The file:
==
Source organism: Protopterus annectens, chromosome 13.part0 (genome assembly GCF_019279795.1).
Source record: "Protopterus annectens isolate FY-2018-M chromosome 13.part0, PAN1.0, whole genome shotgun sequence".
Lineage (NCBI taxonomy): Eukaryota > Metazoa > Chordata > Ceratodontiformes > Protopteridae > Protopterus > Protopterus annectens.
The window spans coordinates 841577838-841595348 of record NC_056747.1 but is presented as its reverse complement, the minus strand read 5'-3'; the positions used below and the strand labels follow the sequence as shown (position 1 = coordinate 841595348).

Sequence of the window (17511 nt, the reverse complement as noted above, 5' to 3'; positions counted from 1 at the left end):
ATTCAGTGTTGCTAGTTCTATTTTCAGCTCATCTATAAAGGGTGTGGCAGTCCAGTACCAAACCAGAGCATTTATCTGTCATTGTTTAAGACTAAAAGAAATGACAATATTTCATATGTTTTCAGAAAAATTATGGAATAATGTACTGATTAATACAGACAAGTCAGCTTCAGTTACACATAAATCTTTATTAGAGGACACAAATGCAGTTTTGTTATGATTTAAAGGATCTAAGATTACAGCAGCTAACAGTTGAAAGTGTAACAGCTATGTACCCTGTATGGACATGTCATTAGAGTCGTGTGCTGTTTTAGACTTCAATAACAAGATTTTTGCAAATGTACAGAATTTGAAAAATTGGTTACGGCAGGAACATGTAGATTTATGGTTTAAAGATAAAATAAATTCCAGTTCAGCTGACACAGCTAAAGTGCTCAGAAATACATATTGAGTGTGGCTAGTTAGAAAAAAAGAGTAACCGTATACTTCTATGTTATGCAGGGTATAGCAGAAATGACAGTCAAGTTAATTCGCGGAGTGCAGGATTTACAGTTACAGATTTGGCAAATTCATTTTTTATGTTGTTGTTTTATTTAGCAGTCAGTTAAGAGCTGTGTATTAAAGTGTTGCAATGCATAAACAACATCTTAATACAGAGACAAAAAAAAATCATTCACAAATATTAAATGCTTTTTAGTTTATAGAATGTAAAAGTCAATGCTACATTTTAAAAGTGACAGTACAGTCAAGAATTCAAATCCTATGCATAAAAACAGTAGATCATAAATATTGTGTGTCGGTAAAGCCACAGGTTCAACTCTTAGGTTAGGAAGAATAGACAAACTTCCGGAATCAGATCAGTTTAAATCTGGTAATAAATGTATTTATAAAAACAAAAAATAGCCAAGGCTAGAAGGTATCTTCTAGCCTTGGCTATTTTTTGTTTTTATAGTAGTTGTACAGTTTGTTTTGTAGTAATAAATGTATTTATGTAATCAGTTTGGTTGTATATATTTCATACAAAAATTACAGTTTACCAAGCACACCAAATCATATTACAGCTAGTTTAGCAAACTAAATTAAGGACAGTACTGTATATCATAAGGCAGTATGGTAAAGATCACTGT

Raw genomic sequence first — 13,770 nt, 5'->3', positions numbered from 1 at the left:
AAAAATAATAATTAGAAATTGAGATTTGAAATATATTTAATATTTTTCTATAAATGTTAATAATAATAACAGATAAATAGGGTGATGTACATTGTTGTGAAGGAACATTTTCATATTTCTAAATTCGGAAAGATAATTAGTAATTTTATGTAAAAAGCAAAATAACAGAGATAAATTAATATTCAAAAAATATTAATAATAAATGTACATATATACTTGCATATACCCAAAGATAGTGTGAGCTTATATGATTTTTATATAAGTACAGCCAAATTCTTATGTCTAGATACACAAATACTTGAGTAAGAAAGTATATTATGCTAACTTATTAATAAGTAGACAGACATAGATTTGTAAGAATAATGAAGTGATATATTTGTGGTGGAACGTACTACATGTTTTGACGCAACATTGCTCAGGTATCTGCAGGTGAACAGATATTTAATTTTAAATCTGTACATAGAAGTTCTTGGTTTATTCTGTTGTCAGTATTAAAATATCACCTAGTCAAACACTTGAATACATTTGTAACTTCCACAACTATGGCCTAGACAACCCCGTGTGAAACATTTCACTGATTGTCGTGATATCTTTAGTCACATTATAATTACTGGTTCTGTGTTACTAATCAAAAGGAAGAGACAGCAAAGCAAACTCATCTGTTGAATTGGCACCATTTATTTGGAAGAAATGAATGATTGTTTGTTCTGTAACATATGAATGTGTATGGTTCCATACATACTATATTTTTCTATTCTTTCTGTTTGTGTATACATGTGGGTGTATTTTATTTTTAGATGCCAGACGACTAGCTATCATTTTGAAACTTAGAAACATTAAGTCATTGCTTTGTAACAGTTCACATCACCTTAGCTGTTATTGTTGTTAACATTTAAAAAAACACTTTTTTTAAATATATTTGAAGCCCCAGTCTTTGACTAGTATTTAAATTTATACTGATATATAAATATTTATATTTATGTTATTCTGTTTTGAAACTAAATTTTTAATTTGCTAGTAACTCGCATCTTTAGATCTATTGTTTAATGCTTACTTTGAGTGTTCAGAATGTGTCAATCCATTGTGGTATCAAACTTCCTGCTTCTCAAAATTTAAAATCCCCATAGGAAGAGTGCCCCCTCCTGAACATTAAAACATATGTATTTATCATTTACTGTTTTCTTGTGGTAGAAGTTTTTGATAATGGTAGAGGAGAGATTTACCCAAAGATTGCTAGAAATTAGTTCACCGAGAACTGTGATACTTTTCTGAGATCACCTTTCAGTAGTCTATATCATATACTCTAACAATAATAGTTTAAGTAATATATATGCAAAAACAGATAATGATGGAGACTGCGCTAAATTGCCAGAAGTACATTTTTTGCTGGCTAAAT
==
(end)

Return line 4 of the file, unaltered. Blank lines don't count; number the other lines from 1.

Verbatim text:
The window spans coordinates 841577838-841595348 of record NC_056747.1 but is presented as its reverse complement, the minus strand read 5'-3'; the positions used below and the strand labels follow the sequence as shown (position 1 = coordinate 841595348).